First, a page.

I loved every single thing about this book - the plot, the characters (all of them), the settings, the emotions, the writing.
The summer after her junior year, Mattie decides to take control of one of her wishes - to learn escapology. But she cannot let her family and friends know about this passion. She secretly goes to the house of Miyu Miyake.. Miyu is the daughter of the local famed escapologist, Akiko Miyake. Akiko died tragically and Miyu became a recluse in her mother's home. But Mattie won't take no for an answer and they develop an interesting mentor/mentee friendship.
During one of Mattie's performances at an underground club, she sees a familiar face in the audience and fears that her secret will be out.
Will is that familiar face. He is a popular boy from the school basketball team. But he has a secret of his own that he shares with Mattie in the hopes that by doing so, she will trust him to not tell her secret. Will she allow him to continue his beard relationship with Betsy in return for not telling about her escapology?
Another friendship is born.
Mattie's best friend, Stella, is at a brainiac camp for the summer and Mattie has kept her secret from her as well. But Stella has news when she returns- she befriended the precocious Frankie, a boy in their class who skipped two grades and has few friends.
All of these characters seem so different but they become friends.
A most interesting story for all involved. ( )
  aimless22 | Dec 1, 2019 |
Esta crítica foi escrita no âmbito dos Primeiros Críticos do LibraryThing.
High school is possibly the most difficult time of life - full of expectations, pressure, image. And somehow you are supposed to figure out who you are and also protect yourself. The way that Mattie & Will each make that journey and their friendship gives one hope that taking the risk is worth it. This is a beautifully written story of taking chances, failing, and trying again. ( )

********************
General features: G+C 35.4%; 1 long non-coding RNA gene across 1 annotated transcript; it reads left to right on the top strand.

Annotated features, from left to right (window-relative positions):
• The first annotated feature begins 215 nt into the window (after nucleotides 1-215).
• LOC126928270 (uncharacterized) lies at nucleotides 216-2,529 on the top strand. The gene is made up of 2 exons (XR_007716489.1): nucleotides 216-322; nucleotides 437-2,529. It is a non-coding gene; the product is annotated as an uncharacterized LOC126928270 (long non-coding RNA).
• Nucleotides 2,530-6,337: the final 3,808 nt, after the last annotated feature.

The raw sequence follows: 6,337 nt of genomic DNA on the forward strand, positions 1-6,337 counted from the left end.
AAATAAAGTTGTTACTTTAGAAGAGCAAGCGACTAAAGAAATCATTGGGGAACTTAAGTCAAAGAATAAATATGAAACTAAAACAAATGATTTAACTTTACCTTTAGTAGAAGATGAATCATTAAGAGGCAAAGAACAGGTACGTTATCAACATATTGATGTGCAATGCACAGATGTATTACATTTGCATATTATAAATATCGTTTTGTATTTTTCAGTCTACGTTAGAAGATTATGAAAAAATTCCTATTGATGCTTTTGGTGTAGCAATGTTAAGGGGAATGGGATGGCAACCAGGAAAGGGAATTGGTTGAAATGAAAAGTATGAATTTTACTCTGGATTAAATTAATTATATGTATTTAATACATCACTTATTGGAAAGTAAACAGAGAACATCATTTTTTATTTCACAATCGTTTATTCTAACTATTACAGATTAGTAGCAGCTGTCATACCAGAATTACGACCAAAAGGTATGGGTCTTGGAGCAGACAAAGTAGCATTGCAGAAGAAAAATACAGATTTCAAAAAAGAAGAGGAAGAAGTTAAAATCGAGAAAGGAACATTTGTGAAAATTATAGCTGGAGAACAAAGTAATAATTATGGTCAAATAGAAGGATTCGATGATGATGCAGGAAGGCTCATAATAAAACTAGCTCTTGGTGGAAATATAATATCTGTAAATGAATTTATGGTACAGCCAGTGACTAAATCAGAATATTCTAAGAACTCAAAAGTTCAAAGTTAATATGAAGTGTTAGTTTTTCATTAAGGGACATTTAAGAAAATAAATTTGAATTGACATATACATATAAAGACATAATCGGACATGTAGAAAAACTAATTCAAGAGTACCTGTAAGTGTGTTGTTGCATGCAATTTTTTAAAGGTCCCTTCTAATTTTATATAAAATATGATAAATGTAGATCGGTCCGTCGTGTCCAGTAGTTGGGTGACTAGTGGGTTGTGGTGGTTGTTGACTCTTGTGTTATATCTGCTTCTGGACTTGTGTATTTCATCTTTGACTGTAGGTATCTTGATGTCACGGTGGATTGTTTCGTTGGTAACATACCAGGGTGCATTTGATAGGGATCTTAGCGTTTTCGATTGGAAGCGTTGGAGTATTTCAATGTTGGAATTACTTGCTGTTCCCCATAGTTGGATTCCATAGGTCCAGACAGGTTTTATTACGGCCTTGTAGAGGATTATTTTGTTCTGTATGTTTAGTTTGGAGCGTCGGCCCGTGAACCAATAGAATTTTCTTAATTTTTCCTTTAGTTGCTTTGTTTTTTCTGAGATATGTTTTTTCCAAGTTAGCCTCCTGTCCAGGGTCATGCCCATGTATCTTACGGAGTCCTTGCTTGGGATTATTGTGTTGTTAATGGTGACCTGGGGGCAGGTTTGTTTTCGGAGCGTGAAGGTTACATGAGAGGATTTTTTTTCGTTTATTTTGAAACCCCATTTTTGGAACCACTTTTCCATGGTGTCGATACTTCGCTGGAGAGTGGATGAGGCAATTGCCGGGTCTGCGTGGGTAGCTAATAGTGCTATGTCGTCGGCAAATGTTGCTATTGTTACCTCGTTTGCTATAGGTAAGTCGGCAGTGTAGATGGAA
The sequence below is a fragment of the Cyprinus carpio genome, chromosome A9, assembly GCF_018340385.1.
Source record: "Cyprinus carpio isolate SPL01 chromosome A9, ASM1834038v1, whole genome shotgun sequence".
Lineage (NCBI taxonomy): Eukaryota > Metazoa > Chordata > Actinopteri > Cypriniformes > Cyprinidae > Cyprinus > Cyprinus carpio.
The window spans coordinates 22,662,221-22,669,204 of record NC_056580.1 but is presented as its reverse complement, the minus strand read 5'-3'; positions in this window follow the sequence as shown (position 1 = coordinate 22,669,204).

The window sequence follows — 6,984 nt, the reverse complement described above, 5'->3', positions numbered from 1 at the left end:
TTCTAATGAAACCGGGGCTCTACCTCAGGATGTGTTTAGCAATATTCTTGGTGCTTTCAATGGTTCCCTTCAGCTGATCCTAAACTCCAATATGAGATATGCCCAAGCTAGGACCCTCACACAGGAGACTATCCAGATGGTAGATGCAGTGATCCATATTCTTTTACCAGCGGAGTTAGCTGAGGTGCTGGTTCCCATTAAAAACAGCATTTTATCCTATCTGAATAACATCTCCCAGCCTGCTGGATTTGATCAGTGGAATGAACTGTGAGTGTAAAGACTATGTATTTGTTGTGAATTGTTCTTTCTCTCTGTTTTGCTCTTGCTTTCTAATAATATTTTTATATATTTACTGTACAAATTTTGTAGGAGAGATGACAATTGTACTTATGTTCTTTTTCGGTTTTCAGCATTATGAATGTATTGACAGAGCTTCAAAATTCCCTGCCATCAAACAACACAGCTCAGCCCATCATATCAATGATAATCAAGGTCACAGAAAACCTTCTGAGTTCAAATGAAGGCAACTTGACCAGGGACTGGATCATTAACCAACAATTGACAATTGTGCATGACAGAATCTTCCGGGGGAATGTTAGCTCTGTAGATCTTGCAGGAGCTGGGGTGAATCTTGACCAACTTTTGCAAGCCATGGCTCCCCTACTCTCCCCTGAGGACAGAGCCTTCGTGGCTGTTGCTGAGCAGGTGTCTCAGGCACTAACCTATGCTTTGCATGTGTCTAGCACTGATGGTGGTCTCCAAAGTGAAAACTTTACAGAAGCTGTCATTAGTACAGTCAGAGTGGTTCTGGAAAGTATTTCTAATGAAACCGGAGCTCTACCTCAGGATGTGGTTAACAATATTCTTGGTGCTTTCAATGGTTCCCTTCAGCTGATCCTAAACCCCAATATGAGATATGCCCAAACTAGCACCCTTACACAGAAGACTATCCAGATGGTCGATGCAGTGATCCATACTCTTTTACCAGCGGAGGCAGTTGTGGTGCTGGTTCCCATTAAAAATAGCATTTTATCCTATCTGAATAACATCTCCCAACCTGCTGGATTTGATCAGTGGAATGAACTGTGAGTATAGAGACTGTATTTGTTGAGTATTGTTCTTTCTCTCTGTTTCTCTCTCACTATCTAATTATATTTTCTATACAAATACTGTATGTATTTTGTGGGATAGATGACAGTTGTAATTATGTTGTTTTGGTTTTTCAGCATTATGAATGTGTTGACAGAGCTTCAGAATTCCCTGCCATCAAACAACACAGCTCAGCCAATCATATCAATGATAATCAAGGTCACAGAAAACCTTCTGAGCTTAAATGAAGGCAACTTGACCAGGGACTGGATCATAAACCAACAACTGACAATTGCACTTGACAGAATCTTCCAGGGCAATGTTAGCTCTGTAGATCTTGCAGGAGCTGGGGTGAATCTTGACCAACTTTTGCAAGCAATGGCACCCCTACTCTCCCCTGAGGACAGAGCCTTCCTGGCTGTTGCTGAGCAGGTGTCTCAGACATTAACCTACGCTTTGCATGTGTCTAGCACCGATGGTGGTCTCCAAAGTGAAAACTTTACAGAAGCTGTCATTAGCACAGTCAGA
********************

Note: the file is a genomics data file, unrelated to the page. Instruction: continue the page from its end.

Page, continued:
tjsjohanna | Sep 22, 2019 |
I received an ARC through NetGalley in exchange for an honest review.

The Art of Escaping is a young adult novel about finding your passion, focusing on a very unique art: escapology, or escape art. I was intrigued by this book both because the topic sounded like something I’ve never read before, and because I heard that one of the POV characters is gay.

This book could have easily been a 5-star read if it wasn't so hard to get into. I really disliked the beginning, but once I pushed through that, I adored the rest of it.

I'm not really sure whether to tag Will (the gay boy) as a main or side character, because he has his own POV sometimes, but less frequently than the straight girl protag, and mostly in the second half of the book? I'm going to tag him as main, but be aware of this. (I'm tagging the m/m relationship itself as side because it only happens towards the end.)

To learn more about what specifically I liked and what I didn't, check out my full review on my blog.

warnings: there are some homophobic comments that are all called out in the book. ( )
  runtimeregan | Jun 12, 2019 |
Mostrando 1-5 de 12 (seguinte | mostrar todos)
Great story,,wonderful story line, characters you will fall in love with. If you have some great stories like this one, you can publish it on Novel Star, just submit your story to hardy@novelstar.top or joye@novelstar.top
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When Mattie, seventeen, seeks out the reclusive Miyu, daughter of a famed escapologist, to indulge her secret desire to learn the craft, it leads to a friendship with classmate Will, who bears a huge secret of his own.